India’s Rural Economy Set For A Good Run But Key Concern Lingers
A weighing scale stands next to sacks of grain at a wholesale grain market in Rewari, Haryana, India. (Photographer: T. Narayan/Bloomberg)

India’s Rural Economy Set For A Good Run But Key Concern Lingers

India’s rural economy, which went through a few tough years brought on by low food prices and anemic wage growth, is set to be the bright spot in an otherwise recessionary environment in 2020-21. While higher output and improved prices of food commodities will help, the outlook for rural wages remains uncertain.

High frequency indicators available for the rural economy are suggesting stable conditions with good rainfall likely to boost output.

  • Cumulative rainfall between June 1 and July 9 was 13% higher than the long period average, according to data by the Indian Meteorological Department.
  • Area sown under kharif crops rose by 88.2% to 432.97 lakh hectares as on July 3. To be sure, last year sowing was delayed due to late rains.
  • Total live storage in 123 reservoirs was at 32% of the full reservoir level for the week ended July 2 against 17% at the same time last year and an average of 21% in the last 10 years.

All these factors bode well for output. In addition, farm prices have improved compared to previous years. Food and beverage inflation rose by 7.4% in May, according to government data.

Based on estimates of nominal agricultural GDP and the momentum of volume growth and inflation, farm income is estimated to grow by about 10-11% in the financial year ending March 2021, said a research report by Spark Capital dated July 2.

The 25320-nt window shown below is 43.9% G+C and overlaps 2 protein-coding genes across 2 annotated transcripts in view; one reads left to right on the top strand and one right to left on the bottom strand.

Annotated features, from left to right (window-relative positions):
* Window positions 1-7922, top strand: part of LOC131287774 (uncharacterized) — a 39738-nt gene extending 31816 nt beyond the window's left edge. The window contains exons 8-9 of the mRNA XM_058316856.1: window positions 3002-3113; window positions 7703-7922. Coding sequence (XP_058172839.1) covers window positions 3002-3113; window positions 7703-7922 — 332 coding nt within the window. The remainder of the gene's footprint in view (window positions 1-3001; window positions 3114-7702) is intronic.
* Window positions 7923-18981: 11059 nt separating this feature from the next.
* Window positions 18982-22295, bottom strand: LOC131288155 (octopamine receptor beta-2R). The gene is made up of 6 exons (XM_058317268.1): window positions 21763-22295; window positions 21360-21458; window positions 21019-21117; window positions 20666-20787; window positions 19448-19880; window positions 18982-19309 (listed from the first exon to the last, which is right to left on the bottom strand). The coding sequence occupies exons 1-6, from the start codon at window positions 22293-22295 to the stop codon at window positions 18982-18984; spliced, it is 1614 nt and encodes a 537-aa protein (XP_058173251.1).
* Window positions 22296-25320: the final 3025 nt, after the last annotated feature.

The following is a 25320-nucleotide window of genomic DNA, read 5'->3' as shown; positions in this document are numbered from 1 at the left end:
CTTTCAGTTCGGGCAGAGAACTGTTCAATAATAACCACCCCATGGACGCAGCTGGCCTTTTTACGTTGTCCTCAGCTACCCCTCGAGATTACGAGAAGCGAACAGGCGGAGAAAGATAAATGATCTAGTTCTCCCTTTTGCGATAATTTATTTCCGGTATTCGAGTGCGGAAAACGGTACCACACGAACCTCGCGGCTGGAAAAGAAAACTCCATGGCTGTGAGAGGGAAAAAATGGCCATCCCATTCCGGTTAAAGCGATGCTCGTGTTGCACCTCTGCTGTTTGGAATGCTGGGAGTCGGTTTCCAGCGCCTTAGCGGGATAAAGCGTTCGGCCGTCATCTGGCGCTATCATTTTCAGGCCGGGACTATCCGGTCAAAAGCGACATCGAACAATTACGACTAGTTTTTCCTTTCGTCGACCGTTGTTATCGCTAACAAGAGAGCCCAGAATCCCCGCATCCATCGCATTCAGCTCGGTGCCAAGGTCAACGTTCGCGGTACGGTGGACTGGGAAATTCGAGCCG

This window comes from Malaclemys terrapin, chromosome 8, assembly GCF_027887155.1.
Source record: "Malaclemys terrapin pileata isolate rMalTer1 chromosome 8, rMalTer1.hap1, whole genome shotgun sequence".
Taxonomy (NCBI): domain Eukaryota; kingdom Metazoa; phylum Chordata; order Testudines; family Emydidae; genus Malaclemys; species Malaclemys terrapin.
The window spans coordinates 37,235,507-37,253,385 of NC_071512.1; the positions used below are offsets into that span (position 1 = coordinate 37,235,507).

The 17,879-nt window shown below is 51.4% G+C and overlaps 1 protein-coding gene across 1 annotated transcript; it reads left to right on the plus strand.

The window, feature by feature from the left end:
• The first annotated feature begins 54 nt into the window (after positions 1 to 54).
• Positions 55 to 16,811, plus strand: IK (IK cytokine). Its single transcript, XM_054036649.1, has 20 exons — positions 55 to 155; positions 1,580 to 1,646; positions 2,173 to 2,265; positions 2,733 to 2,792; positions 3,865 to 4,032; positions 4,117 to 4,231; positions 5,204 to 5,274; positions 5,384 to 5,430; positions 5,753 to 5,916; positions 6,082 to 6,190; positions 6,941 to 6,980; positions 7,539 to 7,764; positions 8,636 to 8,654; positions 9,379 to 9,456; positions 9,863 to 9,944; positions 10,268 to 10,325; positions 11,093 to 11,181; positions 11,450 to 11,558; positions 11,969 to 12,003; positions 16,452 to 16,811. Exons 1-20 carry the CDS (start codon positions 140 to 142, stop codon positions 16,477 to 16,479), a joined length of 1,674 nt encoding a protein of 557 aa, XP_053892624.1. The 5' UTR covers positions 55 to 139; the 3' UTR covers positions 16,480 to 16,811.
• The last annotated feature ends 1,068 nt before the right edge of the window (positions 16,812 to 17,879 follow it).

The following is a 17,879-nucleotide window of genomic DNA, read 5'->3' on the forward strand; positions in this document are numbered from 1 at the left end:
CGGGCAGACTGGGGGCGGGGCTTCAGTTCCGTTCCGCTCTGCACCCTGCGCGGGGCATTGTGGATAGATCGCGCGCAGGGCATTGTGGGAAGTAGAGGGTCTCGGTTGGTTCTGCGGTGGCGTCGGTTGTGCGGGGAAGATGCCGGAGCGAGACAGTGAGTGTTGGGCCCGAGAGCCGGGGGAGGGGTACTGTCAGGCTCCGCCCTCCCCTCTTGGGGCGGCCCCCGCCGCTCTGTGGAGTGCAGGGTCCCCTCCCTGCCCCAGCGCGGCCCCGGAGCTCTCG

Incremental agricultural GDP is estimated to increase by over Rs 3.4 lakh crore in FY21 and by Rs 3.3 lakh crore in FY20 compared to an increase of Rs 1.3 lakh crore in FY19.
Gautam Singh & Vijayaraghavan Swaminathan, Research Analysts, Spark Capital

Stronger Employment, Government Spending Support

The rural economy is also likely to benefit from stronger support to employment and increased government spending.

The flagship employment guarantee scheme is providing employment in rural areas even as this support is missing in urban areas. The budget for the Mahatma Gandhi National Rural Employment Guarantee Scheme has been raised to Rs 1 lakh crore due to the disruptions caused by the Covid-19 crisis.

The government has front-loaded spending across other rural ministries too. According to a research note by Kotak Institutional Equities dated July 5, the government expenditure for major rural-focused ministries rose by 109% year-on-year for the first two months of the ongoing financial year.

“We expect this trend to continue for most of FY21 as the government aims at providing support to marginal sections and is reaffirmed through its extension of the PM Garib Kalyan Anna Yojana for another five months at a cost of Rs 90,000 crore,” said Sanjeev Prasad, managing director and co-head of Kotak Institutional Equities, in the note.